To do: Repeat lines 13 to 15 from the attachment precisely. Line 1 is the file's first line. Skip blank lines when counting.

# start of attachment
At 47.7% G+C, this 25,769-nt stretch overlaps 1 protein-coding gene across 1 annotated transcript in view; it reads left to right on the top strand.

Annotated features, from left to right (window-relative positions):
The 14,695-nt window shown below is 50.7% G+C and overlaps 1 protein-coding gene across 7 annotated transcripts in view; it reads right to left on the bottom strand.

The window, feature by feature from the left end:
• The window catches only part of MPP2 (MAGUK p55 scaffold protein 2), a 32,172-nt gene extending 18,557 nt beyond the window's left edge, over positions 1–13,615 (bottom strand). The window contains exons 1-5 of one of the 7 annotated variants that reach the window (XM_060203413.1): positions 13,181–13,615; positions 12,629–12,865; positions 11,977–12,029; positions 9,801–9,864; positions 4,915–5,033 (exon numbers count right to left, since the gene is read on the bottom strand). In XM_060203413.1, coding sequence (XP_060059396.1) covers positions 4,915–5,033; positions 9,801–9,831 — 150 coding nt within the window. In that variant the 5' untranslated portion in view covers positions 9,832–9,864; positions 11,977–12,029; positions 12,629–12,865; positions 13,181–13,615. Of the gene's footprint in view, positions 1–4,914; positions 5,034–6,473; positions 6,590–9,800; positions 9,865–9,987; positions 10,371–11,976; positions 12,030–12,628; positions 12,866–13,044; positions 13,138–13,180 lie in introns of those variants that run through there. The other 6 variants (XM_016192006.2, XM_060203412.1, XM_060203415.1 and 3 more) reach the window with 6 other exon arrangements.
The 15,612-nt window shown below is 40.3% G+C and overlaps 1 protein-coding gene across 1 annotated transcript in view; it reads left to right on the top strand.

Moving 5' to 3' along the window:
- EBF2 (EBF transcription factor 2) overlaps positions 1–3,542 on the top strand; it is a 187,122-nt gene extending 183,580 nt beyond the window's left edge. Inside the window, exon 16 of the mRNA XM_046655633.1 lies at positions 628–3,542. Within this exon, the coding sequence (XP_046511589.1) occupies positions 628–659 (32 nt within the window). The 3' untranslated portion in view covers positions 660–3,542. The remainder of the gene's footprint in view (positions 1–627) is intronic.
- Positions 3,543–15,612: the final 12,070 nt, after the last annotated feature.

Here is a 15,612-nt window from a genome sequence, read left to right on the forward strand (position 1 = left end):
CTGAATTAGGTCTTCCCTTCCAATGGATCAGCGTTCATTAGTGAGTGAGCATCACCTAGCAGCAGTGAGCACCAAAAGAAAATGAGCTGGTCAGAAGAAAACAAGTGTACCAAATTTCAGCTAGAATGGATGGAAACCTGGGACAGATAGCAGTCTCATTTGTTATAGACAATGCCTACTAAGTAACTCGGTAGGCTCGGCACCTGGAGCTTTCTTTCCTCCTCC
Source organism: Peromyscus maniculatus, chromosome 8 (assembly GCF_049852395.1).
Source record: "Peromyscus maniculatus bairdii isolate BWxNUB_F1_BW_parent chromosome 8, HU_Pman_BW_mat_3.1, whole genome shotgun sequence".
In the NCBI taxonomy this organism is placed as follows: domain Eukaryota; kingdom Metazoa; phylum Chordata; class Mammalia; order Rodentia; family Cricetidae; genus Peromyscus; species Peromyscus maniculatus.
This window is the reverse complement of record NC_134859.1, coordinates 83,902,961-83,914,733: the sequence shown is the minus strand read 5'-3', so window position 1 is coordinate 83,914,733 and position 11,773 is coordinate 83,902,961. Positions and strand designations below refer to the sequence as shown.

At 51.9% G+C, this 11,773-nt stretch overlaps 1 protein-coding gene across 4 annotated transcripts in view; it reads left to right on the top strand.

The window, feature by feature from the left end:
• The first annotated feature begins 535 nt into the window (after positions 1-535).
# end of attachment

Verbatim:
Source record: "Peromyscus maniculatus bairdii isolate BWxNUB_F1_BW_parent chromosome 8, HU_Pman_BW_mat_3.1, whole genome shotgun sequence".
In the NCBI taxonomy this organism is placed as follows: domain Eukaryota; kingdom Metazoa; phylum Chordata; class Mammalia; order Rodentia; family Cricetidae; genus Peromyscus; species Peromyscus maniculatus.
This window is the reverse complement of record NC_134859.1, coordinates 83,902,961-83,914,733: the sequence shown is the minus strand read 5'-3', so window position 1 is coordinate 83,914,733 and position 11,773 is coordinate 83,902,961. Positions and strand designations below refer to the sequence as shown.